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To be a female politician in Japan, sometimes you have to put up with being groped by voters

EPA/Kimimasa Mayama
Tokyo assemblywoman Ayaka Shiomura in 2014.
  • Steve Mollman
By Steve Mollman

Weekend editor

Published This article is more than 2 years old.

Much has been written on the sexism that plagues corporate Japan, even as the government encourages companies to promote women into senior roles. But women face plenty of discrimination in the political sphere, too.

Over the weekend, a Kyodo News survey found that 59% of female local politicians—or “prefectural assemblywomen”—reported sexual harassment from male colleagues and voters.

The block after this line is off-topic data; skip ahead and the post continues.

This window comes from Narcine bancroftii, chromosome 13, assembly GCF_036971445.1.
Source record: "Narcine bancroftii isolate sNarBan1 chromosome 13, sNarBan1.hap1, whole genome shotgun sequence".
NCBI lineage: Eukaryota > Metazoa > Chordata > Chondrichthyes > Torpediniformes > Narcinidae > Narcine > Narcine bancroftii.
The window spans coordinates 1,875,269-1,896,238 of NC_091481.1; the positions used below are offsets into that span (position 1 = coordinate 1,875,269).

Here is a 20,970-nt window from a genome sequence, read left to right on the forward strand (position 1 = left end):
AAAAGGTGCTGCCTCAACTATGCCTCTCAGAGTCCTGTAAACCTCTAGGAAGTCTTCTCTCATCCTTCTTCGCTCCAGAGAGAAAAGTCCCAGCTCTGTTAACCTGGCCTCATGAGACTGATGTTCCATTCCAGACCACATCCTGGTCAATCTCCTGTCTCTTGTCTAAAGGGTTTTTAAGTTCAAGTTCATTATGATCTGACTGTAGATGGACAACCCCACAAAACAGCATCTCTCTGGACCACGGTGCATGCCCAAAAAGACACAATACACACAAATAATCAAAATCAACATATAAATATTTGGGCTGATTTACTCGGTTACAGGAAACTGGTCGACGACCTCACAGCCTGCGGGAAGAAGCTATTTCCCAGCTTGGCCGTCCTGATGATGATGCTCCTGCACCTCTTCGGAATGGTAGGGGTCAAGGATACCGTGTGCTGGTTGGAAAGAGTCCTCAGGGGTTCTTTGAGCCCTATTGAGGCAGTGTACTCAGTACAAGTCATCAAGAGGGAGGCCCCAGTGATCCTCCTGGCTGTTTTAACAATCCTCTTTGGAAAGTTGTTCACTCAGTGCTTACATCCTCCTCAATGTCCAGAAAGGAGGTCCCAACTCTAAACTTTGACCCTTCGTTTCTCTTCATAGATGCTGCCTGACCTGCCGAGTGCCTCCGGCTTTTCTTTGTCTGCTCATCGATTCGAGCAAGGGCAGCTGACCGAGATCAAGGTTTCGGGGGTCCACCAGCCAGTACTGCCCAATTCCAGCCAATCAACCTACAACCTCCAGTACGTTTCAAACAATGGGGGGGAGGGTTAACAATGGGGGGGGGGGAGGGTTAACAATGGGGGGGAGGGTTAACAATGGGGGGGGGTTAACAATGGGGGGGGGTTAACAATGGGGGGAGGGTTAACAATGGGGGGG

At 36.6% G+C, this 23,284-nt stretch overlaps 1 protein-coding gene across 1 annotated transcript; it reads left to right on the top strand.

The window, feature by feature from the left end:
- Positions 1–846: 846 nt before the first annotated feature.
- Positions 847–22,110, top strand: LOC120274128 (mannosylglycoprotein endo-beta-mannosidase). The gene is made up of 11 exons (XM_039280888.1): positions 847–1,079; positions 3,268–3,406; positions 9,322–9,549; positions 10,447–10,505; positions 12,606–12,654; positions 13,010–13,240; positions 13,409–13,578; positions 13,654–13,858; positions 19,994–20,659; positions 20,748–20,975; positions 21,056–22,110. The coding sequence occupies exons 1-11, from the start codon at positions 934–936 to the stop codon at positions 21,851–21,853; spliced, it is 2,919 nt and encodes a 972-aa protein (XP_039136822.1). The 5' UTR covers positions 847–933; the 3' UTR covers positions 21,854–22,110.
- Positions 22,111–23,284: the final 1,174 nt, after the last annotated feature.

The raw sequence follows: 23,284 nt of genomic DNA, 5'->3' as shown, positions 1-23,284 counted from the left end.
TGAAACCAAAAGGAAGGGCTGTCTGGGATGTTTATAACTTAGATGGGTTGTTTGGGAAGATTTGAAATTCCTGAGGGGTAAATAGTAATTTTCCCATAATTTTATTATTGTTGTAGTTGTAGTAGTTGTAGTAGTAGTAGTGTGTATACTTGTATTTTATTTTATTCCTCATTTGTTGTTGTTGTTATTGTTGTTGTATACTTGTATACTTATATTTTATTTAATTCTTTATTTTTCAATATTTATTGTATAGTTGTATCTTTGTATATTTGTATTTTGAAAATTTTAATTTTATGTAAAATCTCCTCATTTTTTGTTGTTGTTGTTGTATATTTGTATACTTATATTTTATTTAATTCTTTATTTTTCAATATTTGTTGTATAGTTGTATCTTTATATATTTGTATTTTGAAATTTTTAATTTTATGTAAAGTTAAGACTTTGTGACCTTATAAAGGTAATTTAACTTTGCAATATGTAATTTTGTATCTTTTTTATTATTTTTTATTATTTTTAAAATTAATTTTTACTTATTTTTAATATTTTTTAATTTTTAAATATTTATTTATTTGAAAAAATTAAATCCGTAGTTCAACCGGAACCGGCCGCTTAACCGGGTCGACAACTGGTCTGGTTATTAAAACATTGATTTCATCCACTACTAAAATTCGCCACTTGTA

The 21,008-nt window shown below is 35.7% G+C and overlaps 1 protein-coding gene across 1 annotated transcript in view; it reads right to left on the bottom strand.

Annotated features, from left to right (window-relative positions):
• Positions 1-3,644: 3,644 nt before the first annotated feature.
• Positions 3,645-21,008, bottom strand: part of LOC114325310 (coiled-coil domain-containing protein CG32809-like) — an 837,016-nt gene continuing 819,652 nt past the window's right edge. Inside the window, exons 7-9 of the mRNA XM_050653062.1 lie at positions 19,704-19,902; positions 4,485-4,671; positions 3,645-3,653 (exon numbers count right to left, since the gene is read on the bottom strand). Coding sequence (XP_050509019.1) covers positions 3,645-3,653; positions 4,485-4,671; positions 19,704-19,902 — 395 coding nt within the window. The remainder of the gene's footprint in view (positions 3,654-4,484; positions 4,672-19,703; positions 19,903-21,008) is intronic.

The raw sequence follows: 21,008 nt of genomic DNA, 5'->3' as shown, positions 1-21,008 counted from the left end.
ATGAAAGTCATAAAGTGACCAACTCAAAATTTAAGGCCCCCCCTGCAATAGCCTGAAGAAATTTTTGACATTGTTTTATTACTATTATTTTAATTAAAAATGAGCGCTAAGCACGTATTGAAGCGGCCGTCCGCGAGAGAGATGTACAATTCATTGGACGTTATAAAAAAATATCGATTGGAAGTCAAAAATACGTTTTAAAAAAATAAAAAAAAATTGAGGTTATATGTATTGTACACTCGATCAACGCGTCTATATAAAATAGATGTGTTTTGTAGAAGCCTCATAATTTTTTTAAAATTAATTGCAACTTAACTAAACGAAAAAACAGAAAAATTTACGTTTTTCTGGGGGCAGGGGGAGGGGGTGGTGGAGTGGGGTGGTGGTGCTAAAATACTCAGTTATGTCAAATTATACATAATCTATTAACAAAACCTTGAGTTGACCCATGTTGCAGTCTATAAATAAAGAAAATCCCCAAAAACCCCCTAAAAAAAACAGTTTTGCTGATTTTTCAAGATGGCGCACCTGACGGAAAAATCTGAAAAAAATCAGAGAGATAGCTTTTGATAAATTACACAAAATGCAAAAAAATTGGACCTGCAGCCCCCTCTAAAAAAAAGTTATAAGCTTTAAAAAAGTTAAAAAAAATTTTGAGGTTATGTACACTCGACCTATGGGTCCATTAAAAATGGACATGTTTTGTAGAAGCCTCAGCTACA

In Tokyo in 2014, Ayaka Shiomura, a member of the Tokyo assembly, was heckled by male peers after questioning the city administration’s commitment to helping pregnant women and young mothers. One male peer told her she should get married before bringing up the issue; meanwhile, Japan is trying to address a birthrate that’s been declining in recent years.

Some survey respondents said male peers had followed them into their hotel rooms during study tours, and forcibly kissed them.

It wasn’t just male politicians behaving badly. Some respondents reported voters agreeing to vote for them on the condition they poured drinks for them. Others said they had been groped by voters.

Of course the survey didn’t have a large sample size because there are not that many female politicians to begin with. Fewer than 10% of the nation’s prefectural assembly seats were occupied by women at the end of last year, according to government figures.

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